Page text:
Yep. Likewise for the mounted "filesystems" in compressed archives.
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[User Picture]From: detritus
2007-03-15 05:52 pm (UTC)
Yes.
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[User Picture]From: jope
2007-03-15 06:09 pm (UTC)
Performance, yes, but maybe also longevity of the hardware. Flash starts dying after a certain number of writes. To mitigate this, drivers rotate around through the flash such that over time writes are distributed across it evenly. Of course, this only an issue if there's a substantial amount of write-then-delete/overwrite happening, which I wouldn't expect to apply in any of the common-case usages. One example that does run into this: Flash-based appliances I've worked on where configs are kept in sync, which includes writing a timestamp of the last config-sync. If that timestamp is in the larger main config file, then the entire file gets written out every few seconds; six months later the appliance horks. Sticking the timestamp (and other frequently changing data) in a smaller separate file reduced the overall amount of writing. Not really applicable to thumb drives, just sayin'.
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[User Picture]From: ydna
2007-03-15 06:32 pm (UTC)
I thought modern flash drives did zone remapping/rotation internally kinda like ATA sector remapping so there was no need to teach the drivers about the issue.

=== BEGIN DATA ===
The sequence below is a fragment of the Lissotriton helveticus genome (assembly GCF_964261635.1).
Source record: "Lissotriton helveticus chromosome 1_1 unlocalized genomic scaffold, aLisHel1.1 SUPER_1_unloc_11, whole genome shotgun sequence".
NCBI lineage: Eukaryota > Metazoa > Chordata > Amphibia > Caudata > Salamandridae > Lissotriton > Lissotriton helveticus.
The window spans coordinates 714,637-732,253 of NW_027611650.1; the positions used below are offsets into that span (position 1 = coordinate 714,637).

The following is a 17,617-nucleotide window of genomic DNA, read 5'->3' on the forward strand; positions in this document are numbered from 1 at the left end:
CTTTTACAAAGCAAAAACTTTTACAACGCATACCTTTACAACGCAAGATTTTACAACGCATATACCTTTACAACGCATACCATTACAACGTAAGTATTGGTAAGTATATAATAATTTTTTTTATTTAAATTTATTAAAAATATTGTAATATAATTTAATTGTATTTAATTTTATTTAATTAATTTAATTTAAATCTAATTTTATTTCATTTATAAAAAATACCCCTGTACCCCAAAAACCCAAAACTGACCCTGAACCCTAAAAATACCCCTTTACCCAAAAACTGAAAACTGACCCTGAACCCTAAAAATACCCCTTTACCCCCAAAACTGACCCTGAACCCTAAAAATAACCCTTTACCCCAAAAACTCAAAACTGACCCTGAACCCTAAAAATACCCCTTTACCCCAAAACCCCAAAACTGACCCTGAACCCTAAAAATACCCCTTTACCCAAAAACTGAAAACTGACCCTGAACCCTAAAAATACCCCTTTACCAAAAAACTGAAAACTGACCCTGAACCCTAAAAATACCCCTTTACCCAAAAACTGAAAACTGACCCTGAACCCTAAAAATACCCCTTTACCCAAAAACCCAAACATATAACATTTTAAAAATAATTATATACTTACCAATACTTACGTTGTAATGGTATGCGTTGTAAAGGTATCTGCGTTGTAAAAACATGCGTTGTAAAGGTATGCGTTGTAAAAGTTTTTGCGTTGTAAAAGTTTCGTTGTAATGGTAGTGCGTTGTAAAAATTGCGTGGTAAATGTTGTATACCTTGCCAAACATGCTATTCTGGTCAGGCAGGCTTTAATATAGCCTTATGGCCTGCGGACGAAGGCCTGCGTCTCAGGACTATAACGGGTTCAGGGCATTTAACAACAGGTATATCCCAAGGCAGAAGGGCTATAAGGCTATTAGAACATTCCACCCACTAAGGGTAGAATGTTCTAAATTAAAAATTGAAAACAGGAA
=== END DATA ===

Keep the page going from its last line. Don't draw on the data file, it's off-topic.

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[User Picture]From: jope
2007-03-15 06:43 pm (UTC)
Wouldn't surprise me. This is based on several years ago. Also entirely possible our hardware guys cheaped out on the flash component and used one that didn't do this internally. Doesn't change the underlying concept I was demonstrating though. Whic wasn't particularly pertinent to begin with... =/
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[User Picture]From: feignedapathy
2007-03-15 08:49 pm (UTC)
You got it. Most consumer level flash hardware (in cf, sd, etc) since the late 90's or so support that, so you can match it to any filesystem. It was pretty much a necessity, since everyone was choosing FAT/FAT32 to stick on there.
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[User Picture]From: ydna
2007-03-15 06:34 pm (UTC)
"holy shit I'm being grabbed!" ... then use to quickly unmount it, flushing buffers, etc.

Sounds like what happens when you walk down the wrong dark alley.
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[User Picture]From: boggyb
2007-03-15 07:24 pm (UTC)
It varies from OS to OS - Windows 2000 gets very unhappy if you pull a flash drive without stopping it, whereas XP merely goes "oh, I suppose I'd better remove the mapping for that drive letter then". Under XP write caching on anything removeable is also disabled by default.

No idea about Linux, other than the automounter seems to refresh floppy drives only when the moon is blue :)